Diary of a Highland Lady - December/January 2003/4
Well, I've completed my first year as a Highland Lady and I can hardly believe it has flown by so fast. Yet, in other ways, so much has happened - interviews, filming, lectures, all sorts. Life hasn't slowed down at all, despite being so far from civilisation - if you think of the city as civilisation, that is. I can't say that the West End of London seemed very civilised. OK, the inside of the Royal Institution was very select and sedate, but outside - well, all the nightmares of Central London - noisy, smelly, crowded. Give me my new home any day. Besides, would you believe that Easy-jet doesn't serve Ferretone? That's lost them a customer, I can tell you, although I can't say I'd want to return to the noise and chaos of city life too often. Not that it's exactly quiet up here. We are in the middle of the rutting season and the red deer stags are roaring their heads off from dawn to dusk. It's a very odd sound - a bit like cows gargling with spaghetti. Occasionally there's a gunshot, too. I'm told it's the stalking parties on the hills but somehow it often coincides with a venison dinner for us all. I'm still working that one out.
And then Autumn brought back the wild geese, thousands of them honking away day and night as they flew across the mountains. It's all right for my Ladies Companion Robyn, she's as deaf as a post, but I didn't get a decent night's sleep for weeks while they were on the wing. Mind you, even Robyn can't ignore the bombers from Lossiemouth. Since they came back from the Gulf they've been acting like blooming joy-riders belting up and down the glens. Blow you out of your hammocks when they pass, I can tell you. It's given the Royal Scots Raccoon Guards some strange ideas, too. They've started sitting astride a branch in their tree making engine noises and hurling pine cones at unsuspecting passers-by. And I'm not at all sure what they are up to in the orchard - can you make Molotov Cocktails with rotten apples? Whatever they are doing, it is sure to destructive, messy, noisy and probably illegal.
And talking of noise, I can't say that Dr June and Dr Jeff are being very quiet either. They've taken to sitting the gate after dark and making odd 'Oooohs and Aaaahs!' like a pair of yokels. I couldn't work out what was happening each night until Robyn described what was going on. The Northern Lights have been spectacular over the last few weeks so they've been out enjoying the free show until it's too cold to sit on gates without getting their assets frozen.
Speaking of frozen, there's been early snow on the mountains so we are surrounded by white peaks already, and I can smell the snow in the air. Robyn says the 'Pudding' is white already. The 'Pudding' is actually Sail Mhor (pronounced Sal-vor) a strange mountain shaped like an upturned basin. Everyone calls it the Pudding. (Strictly speaking since the whole estate belongs to Sir Tim Rice, I guess it's a Rice Pudding). Before long the hours of daylight will be at their lowest and we will all settle down quietly for the winter and reflect on our first year here. Sadly, some old friends have gone but we have newcomers, too. One litter of kits that came in during the summer are staying permanently. They are an odd bunch of albinos and 'mis-marked' polecats but they are a delightful family, and frightfully well behaved for kits of this day and age. They will take on some of the PR work next summer so that the older ferrets get time off. Another newcomer is a baby weasel who was found abandoned and, through various rescue routes, ended up with Julie Stoodley at Sleaford Ferret Rescue. Julie, as always was very busy with a full load of ferrets, plus she was coping with a very sweet (but technically insane) stoat called Koko who was still adjusting to his new home with Julie after years of captivity in very confined quarters. It seemed a sensible solution for Julie and husband Ben to have a weekend off to visit us and leave the weasel with us. She's fully weaned now and has needle-sharp teeth which she practices with on Dr Jeff's fingers (the weasel, I mean, not Julie). He says her play-bites are worse than ferret kits' bites, and she's so fast that there's no avoiding her when she pounces! Still, play is important to all us mustelids and she would normally be learning the pounce and attack moves from her mum and sibs. I think it very kind of Dr Jeff to be a surrogate weasel to her - I'm just wondering if he's going to teach her to chew worms or how to take wing cases off beetles before eating them. It's an entertaining thought. He's called her Wisp or Wispa, which seems to suit her. At least Dr June was overruled on wanting to call her Wendy Weasel just because she wanted to paint 'Wendy's House' on the chalet-style birdbox she sleep in. Pathetic!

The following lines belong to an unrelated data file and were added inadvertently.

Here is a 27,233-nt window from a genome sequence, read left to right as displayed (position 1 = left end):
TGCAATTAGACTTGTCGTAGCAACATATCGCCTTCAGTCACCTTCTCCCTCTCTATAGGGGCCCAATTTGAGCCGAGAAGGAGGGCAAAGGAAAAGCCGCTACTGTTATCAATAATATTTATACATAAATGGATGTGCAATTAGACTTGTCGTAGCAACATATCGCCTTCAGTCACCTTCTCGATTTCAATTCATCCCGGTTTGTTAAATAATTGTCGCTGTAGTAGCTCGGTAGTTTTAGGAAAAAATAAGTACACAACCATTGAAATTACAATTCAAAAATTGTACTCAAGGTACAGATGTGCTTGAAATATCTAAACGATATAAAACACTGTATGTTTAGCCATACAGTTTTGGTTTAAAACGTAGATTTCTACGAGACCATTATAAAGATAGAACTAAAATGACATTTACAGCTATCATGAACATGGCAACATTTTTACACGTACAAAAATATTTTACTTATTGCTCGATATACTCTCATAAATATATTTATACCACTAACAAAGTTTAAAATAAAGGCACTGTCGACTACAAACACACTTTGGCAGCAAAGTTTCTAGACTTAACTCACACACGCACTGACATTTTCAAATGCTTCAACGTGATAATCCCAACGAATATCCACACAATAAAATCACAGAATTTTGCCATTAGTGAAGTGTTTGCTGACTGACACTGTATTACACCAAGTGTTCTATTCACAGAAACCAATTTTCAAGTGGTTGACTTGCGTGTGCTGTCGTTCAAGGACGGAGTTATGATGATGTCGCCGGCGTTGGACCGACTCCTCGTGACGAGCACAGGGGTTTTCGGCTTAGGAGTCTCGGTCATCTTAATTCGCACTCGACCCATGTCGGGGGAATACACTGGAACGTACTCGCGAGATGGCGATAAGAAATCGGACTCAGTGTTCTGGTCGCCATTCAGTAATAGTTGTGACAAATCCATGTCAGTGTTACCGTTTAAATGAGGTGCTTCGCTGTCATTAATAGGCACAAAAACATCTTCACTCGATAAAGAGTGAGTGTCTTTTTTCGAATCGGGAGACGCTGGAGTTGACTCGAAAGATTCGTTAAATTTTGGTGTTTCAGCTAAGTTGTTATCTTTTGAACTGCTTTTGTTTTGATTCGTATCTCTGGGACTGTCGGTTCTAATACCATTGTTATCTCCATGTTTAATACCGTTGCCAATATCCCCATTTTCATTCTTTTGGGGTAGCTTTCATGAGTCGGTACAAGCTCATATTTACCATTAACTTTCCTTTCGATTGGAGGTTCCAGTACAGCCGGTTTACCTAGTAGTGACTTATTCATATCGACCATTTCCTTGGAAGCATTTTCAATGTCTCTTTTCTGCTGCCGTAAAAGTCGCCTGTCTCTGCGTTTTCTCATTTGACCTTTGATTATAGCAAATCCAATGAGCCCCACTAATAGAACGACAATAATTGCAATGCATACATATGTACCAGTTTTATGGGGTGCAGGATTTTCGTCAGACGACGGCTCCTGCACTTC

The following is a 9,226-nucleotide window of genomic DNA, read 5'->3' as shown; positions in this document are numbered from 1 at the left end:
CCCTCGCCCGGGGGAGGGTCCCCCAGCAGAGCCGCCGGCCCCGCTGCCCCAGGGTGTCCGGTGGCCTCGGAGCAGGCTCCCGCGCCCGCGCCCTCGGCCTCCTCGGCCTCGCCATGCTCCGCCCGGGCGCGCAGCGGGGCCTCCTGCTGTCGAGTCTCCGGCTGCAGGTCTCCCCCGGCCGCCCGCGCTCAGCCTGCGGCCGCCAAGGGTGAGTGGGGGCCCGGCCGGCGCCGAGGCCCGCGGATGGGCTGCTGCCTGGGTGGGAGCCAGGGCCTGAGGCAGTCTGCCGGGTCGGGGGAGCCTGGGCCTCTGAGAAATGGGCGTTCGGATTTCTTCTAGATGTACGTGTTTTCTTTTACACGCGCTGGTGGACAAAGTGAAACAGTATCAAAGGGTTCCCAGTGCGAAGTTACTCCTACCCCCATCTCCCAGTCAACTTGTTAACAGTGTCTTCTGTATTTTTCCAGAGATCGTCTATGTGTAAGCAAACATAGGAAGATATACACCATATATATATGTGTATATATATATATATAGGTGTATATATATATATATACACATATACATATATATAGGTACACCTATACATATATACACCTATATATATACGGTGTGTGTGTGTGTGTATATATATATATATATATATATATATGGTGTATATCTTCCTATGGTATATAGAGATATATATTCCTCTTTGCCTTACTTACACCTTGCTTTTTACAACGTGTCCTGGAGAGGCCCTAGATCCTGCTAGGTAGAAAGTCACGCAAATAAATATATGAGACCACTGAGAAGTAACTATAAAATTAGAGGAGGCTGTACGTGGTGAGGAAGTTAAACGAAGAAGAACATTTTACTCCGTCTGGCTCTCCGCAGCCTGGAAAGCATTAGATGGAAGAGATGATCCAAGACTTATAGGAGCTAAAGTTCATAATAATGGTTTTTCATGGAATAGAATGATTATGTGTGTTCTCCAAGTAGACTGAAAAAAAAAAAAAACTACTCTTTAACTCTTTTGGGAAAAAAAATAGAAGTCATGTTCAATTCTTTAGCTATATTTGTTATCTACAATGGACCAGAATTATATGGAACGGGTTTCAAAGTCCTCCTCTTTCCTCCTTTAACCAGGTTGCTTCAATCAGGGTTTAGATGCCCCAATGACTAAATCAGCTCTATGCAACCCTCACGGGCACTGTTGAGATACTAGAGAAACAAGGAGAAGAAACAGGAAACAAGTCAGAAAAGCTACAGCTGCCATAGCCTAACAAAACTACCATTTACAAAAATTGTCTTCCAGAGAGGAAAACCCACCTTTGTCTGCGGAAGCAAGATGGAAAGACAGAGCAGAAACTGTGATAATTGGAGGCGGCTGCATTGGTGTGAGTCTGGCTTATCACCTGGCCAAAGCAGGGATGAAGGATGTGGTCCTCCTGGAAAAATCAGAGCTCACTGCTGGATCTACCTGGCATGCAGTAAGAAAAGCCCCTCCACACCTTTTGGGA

I wasn't terribly enthusiastic about getting more sheep - you understand my feelings towards sheep, thanks to Dolcie, the Lamb from Hell. However, some cantankerous Scottish Blackfaces arrived and one promptly brained the dog. Poor Troy, even though he's the size of a small donkey he is a shepherding breed and very gentle with sheep - after all he was the one who looked after the orphan lambs. Then WHAM! he gets a Glasgow kiss from one of the new flock. He hasn't been quite the same since. In fact he seems to have 'gone native' and dreamily wanders about with the flock and even eats sheep food at the troughs with them! All I can say is that it's a good job he didn't go that way when one of the ferrets bit him. He'd never have got himself down a rabbit hole!
We are planning a quiet family Christmas up here. You know, just we 45 ferrets, 22 sheep, the Royal Scots Raccoon Guards, the dog, the weasel, the polecat, Dr June and Dr Jeff and whatever other creatures happen to be here at the time. So long as I don't have to play Postman's Knock with any of them, I'm happy to welcome them in for Christmas.